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James Antill - YUM resource usage, an accurate assessment

May. 20th, 2008

10:00 pm - YUM resource usage, an accurate assessment

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From:(Anonymous)
Date:May 21st, 2008 02:57 pm (UTC)

I love YUM but .....

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I've been a long time user of Redhat and RPM in general and I appreciate the work the package management system does for me - if I can avoid doing tar-balls I do.

However, I think you might be missing the point a bit. Criticism is always hard - in particular if the word is "not good enough" after you've put in a great effort to make things better. Of course things can always be improved, but I don't think that's the point.

My observation - as the total outsider to this - is that if the product takes time because of it's complexity it may be time to reduce that complexity. An example could be, how often is the wild-card functionality used - versus a simple "give me this package" install in yum? If we're talking 90-10 - why not simply have two versions - a simple and an advanced. The simple for most people, while the rare system admin would use the advanced (slower but more complete) version?

In regards to your last comment, that is definitely an area that I'm faced with and would like to see solved. I think the approach would be to do image handling instead of package handling. Setup a primary image - use the package manager there, but then simply move the changed files over with "patch" type functionality. If I have 100 Centos5 boxes, I need the /usr and most other areas the RPMs will touch to be in sync. Of course there are exceptions and those would be handled by the package management. It's a total diversion from basically having the same logic being executed for each host but in large environments I think that's our only way out?
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From:illiterat
Date:May 21st, 2008 03:37 pm (UTC)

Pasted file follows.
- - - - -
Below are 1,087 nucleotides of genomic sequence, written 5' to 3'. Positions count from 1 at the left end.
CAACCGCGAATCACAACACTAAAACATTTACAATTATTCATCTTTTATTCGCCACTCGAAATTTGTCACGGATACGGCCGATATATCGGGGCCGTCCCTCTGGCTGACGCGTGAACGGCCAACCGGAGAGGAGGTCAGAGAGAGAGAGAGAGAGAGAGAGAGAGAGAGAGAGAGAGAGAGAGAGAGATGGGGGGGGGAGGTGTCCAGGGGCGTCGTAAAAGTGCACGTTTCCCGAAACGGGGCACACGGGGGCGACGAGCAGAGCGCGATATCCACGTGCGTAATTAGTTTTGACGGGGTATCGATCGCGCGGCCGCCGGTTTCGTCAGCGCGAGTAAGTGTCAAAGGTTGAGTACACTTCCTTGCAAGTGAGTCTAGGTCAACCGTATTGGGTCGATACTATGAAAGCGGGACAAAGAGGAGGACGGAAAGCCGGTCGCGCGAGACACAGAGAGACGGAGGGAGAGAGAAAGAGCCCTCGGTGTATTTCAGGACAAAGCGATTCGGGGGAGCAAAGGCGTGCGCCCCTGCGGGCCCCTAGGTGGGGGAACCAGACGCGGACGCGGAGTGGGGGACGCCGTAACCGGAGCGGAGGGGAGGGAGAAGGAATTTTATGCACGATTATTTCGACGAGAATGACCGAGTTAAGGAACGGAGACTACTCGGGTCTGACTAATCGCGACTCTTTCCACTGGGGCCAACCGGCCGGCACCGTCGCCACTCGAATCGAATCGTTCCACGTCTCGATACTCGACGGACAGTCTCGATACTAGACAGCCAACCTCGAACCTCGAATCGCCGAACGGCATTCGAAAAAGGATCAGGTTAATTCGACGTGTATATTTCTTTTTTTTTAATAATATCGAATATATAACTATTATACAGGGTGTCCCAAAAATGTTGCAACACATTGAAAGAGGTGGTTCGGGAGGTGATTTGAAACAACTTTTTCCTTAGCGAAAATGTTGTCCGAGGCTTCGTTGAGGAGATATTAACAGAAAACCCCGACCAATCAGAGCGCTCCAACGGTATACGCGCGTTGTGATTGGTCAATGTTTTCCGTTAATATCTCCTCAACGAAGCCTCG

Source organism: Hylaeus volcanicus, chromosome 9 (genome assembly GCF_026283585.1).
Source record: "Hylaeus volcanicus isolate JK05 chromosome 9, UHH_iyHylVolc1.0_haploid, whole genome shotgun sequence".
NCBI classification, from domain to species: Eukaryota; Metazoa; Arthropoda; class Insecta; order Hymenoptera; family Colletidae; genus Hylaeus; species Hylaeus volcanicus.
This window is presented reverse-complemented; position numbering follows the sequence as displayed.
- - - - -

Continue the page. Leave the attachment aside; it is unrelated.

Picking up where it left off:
Re: I love YUM but .....

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However, I think you might be missing the point a bit. Criticism is always hard - in particular if the word is "not good enough" after you've put in a great effort to make things better. Of course things can always be improved, but I don't think that's the point.

Well I tried to make sure I mentioned it in the article, and I did link to the performance tests on different yum versions, but yes we know that older versions did cross the threshold from "fast enough" to "not fast enough" for various reasons. However current YUM code (I'm using 3.2.16 in Fedora 9) does "simple queries" in less than 2 seconds and "simple installs" in about 6 seconds (but note that you'll often need pacakges to be downloaded, and even if not RPM will need to install the packages -- which will add significantly to this) on the other end a full Fedora 8 to Fedora 9 update takes less than a minute within YUM (40ish seconds, IIRC).

I appreciate that CentOS 5 is still on 3.0.x, so anyone using that is going to have a radically different experience. However I assume the 3.2.8++ based version will be available "soon", given that it was released by Red Hat today. And I'd heard they'd been thinking of putting a 3.2.16 version into centosplus.

So my point was that, while those numbers could get smaller (and for all I know apt/zypper/etc. could be better in all cases) it is not the most beneficial goal to have the YUM part of install go from 6 seconds to 2 seconds.